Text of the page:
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13News Now Vault: Atkins v. Virginia and a landmark death penalty ruling

On June 20, 2002, the United States Supreme Court would hand down a ruling that would change the scope of the death penalty following a murder in York County.

YORKTOWN, Va. — At the end of March 2021, then-Governor Ralph Northam signed historic legislation that banned the death penalty in Virginia.

The Commonwealth became the first southern state to abolish capital punishment, but it wasn’t the first time Virginia would be at the center of a death penalty crossroads.

On June 20, 2002, the United States Supreme Court would hand down a ruling that would change the scope of the penalty following a murder in York County.

The crime was horrific. In 1996, Daryl Atkins was arrested for his role in abducting, robbing, and killing Eric Nesbitt, an airman based out of Langley Air Force Base.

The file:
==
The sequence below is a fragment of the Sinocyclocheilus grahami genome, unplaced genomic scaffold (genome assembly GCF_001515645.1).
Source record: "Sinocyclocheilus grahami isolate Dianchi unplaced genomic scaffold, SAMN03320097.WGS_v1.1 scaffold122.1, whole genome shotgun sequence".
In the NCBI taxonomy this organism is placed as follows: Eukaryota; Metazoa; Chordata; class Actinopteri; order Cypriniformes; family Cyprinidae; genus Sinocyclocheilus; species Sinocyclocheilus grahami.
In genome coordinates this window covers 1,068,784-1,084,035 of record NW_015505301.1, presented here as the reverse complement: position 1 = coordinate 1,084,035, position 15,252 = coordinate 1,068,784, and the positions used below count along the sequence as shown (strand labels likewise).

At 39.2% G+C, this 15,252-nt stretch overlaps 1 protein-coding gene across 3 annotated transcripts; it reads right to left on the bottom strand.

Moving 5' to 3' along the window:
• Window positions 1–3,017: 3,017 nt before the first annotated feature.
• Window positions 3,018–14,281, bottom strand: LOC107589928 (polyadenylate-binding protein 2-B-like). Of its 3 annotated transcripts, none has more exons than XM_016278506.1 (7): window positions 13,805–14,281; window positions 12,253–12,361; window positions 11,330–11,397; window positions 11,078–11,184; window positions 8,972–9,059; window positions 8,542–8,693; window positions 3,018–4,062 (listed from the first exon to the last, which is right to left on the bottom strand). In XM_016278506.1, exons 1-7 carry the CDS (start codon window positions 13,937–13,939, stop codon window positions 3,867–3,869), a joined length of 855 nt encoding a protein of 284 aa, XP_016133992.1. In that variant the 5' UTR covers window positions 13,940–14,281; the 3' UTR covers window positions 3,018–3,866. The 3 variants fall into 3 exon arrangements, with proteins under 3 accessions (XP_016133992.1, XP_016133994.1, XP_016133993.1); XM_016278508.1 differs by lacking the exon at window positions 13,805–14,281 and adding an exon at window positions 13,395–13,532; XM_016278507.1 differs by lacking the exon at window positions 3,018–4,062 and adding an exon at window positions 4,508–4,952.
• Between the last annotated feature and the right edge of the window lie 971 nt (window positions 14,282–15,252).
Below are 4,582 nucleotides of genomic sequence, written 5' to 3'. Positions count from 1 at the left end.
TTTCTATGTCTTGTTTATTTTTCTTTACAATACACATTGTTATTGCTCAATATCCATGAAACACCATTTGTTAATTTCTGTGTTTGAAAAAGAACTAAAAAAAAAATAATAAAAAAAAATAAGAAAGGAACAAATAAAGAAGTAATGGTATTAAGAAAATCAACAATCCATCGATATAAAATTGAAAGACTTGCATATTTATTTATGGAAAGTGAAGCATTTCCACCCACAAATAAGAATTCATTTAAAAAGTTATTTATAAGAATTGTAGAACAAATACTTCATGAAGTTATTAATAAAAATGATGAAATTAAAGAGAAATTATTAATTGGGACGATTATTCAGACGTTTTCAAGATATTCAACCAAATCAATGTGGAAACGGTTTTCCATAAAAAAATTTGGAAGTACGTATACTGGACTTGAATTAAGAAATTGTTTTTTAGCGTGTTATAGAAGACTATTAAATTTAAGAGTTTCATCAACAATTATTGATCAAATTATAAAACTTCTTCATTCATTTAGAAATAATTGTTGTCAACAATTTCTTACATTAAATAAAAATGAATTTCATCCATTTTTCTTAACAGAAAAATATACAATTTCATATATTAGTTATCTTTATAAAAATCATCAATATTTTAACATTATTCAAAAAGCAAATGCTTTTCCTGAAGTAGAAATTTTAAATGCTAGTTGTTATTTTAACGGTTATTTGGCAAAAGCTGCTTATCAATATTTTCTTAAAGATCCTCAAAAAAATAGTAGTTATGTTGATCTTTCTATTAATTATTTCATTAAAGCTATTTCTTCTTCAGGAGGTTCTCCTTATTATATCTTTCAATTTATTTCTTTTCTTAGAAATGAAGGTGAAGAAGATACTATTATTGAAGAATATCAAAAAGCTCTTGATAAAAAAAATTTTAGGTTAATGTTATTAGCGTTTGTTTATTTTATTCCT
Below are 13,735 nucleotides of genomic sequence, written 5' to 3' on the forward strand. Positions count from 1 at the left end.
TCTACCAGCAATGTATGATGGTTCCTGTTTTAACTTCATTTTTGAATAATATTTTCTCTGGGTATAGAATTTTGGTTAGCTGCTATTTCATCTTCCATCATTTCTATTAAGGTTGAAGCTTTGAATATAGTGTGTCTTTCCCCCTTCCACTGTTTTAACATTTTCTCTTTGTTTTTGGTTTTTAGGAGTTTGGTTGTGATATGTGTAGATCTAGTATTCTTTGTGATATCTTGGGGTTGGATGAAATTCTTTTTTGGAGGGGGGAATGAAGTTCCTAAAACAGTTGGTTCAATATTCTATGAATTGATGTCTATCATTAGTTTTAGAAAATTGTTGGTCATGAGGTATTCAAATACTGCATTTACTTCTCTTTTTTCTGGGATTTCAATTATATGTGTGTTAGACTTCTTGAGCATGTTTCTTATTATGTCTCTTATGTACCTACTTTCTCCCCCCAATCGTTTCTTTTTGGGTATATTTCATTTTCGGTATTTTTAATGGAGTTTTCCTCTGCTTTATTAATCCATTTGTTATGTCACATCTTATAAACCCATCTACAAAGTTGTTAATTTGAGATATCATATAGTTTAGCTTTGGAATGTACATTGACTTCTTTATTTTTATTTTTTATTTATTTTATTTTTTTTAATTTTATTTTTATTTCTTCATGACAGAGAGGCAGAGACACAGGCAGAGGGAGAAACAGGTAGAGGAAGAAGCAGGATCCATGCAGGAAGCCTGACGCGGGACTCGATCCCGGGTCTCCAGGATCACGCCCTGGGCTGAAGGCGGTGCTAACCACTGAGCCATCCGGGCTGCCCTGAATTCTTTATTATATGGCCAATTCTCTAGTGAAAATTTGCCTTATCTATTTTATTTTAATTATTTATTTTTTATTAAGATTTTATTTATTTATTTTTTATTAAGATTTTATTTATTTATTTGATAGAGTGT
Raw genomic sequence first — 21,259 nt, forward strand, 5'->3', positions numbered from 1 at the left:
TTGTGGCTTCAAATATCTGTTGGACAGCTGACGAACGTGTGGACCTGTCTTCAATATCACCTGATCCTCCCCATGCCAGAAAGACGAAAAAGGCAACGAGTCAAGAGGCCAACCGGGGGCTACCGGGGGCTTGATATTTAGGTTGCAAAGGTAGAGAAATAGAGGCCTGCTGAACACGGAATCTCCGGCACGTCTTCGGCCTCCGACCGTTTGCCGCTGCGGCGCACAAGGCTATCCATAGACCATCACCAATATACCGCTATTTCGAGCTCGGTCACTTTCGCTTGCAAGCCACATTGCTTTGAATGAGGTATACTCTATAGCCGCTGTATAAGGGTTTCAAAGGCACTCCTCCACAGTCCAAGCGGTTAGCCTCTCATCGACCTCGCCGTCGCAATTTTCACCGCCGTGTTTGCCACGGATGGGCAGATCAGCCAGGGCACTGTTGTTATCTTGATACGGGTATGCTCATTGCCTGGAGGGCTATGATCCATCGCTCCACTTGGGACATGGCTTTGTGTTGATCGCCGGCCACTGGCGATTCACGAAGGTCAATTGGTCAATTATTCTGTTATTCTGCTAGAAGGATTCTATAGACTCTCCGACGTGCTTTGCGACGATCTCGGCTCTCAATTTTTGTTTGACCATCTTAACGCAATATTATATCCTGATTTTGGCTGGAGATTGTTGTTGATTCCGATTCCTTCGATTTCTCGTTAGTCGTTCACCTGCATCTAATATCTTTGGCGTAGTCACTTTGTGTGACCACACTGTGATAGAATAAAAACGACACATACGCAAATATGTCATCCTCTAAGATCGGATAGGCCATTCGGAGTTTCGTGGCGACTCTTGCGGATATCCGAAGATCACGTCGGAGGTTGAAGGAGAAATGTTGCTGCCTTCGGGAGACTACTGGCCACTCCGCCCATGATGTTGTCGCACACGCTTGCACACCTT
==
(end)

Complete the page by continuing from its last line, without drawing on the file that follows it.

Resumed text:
ATM footage of Nesbitt, sandwiched in between Atkins and an accomplice, was taken just before the two men drove Nesbitt to a remote area and shot him eight times, killing the airman.

Atkins was sentenced to death. But his mental competency would come to light and the Supreme Court agreed to review his sentence.

The high court ruled a death sentence for someone with an intellectual disability was unconstitutional based on the 8th Amendment, which forbids cruel and unusual punishment.

“To treat someone with a small-child mind as an adult, and give them the death penalty should shock the conscience of the court, and it should shock the conscience and the standards of our society here in America,” said Atkins’ attorney George Rogers, following the ruling.

The decision set a new legal precedent, which paved the way for a total ban of the death penalty in Virginia almost 20 years later.

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